Many commitments and pledges were made in Glasgow last year and we hoped 2022 would be the year of action. Unfortunately, we have since seen meagre implementation to meet such pledges. This year at COP27 it’s important nuclear remains centre stage and it’s likely it will become even more prominent given the global geopolitical and energy security situation.
According to the Network for Greening the Financial System’s six climate scenarios, we are on course to hit 3 degrees of warming and severe physical risks if current implementation remains unchanged.
While we are champions of renewable zero-emission energy generation mechanisms (wind and solar power), we are mindful of the need for a diversified baseload. Nuclear should form a meaningful part of the regional and global decarbonisation strategy.
As well as providing clean energy, nuclear offers some advantages over renewables. Nuclear provides a reliable and baseload power source that can continuously meet the minimum level of energy demand. Renewables, however, are intermittent and dependent on daylight and unpredictable weather.
The emissions from nuclear power generation are around 40g of CO2 per KWh produced, in line with renewables like wind and solar – 10 times below natural gas, and 20 times below coal.
In addition, according to the International Energy Agency (IEA), nuclear energy has avoided around 63Gt of CO2 emissions since 1970, equal to almost two years of global energy-related CO2 emissions over the past 50 years.
A shocking 80% or so of energy remains generated by fossil fuels. Although each alternative energy power has its pros and cons, nuclear offers a cheap and clean pathway to decarbonisation.
EU classes nuclear as sustainable
We have been pleased to see perception on nuclear improving. A defining moment in understanding the importance of this energy source as a route to decarbonisation was its classification as a “sustainable activity” by the EU Taxonomy in February this year. To account for long-term constructions plans, nuclear power will maintain this classification until 2045.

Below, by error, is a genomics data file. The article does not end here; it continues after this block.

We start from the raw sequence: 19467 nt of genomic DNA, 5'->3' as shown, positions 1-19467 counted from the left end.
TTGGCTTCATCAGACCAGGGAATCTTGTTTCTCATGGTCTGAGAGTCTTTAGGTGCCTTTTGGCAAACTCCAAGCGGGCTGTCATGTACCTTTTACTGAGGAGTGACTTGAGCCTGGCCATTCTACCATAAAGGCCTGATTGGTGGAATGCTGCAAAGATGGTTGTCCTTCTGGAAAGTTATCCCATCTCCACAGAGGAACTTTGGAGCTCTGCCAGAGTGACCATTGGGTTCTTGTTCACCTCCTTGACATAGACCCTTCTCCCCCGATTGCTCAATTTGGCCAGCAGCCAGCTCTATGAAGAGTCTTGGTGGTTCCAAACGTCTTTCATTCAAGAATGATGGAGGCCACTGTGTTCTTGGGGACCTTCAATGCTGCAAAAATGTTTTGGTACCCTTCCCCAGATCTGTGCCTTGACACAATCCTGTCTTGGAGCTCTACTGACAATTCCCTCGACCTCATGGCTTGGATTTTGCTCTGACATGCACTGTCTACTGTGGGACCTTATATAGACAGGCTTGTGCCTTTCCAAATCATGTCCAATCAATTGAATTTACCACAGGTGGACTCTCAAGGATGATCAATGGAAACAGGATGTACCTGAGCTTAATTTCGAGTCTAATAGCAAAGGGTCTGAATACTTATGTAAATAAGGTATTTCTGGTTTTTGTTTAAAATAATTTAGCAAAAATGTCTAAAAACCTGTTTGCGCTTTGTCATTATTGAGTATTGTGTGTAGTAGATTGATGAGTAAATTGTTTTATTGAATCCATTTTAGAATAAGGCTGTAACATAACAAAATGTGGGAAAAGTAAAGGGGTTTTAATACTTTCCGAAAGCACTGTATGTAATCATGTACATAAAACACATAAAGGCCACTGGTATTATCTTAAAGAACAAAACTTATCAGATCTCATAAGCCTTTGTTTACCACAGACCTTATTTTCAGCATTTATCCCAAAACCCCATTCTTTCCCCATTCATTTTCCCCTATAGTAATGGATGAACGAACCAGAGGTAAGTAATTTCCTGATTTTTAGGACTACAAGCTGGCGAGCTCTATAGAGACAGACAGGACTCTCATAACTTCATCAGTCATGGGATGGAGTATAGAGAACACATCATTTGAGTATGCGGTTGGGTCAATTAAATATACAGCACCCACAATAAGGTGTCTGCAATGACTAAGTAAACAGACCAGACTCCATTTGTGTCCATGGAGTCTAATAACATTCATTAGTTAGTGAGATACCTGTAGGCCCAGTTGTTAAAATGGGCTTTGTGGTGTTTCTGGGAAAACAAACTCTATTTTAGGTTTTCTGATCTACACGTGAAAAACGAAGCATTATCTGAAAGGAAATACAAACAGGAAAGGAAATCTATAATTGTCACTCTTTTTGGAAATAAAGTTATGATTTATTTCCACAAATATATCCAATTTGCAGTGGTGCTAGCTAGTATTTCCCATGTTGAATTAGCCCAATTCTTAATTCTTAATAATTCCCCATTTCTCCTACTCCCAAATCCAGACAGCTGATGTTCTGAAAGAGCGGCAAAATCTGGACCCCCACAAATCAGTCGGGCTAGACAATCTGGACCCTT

This classification is an important one for ESG investors. The EU Taxonomy has to set to aid investors in making greener choices and has essential given firm approval to add nuclear to their portfolios.
Natural gas however does not meet our requirements to be considered green or transitional. We expressed concerns over its inclusion in the taxonomy as it could possibly crowd out or delay investment into other technologies as energy systems tend to get locked in.
Until recently, nuclear power was estimated to play a very small role in the green transition. The IEA estimated the role of nuclear to dwindle to 9.3% in 2030 and 8% in 2050, from where it stands at 10% today.
However, Emmanuel Macron’s continued presidency of France should push forward his promise to deliver up to 14 new nuclear power plants from 2028. If implemented, nuclear power would be embedded in France’s decarbonisation policy for years to come, symbolising a significant policy shift. France’s adoption of nuclear would likely enable decarbonisation at a faster rate than its European peers without a nuclear policy. The 14 new plants would generate up to 25 GW and would even challenge China as the world-leading nuclear reactor developer.
The UK has followed suit, with prime minister Boris Johnson announcing plans to deliver up to eight nuclear reactors as part of the Energy Strategy. Building on average almost one plant a year over the next decade will enable the UK to reach a quarter of estimated electricity demand by 2050, in a move away from expensive and dirty fossil fuels.
With zero-carbon emissions (development aside), it is easy to see why nuclear power is such a central plank of the government’s strategy is. Nuclear is a credibly low-carbon generation source and should seriously be considered as a means to decarbonise. In the lead up to COP27, we hope to see more governments follow the actions of France and the UK, and investors and companies mobilising their plans into action.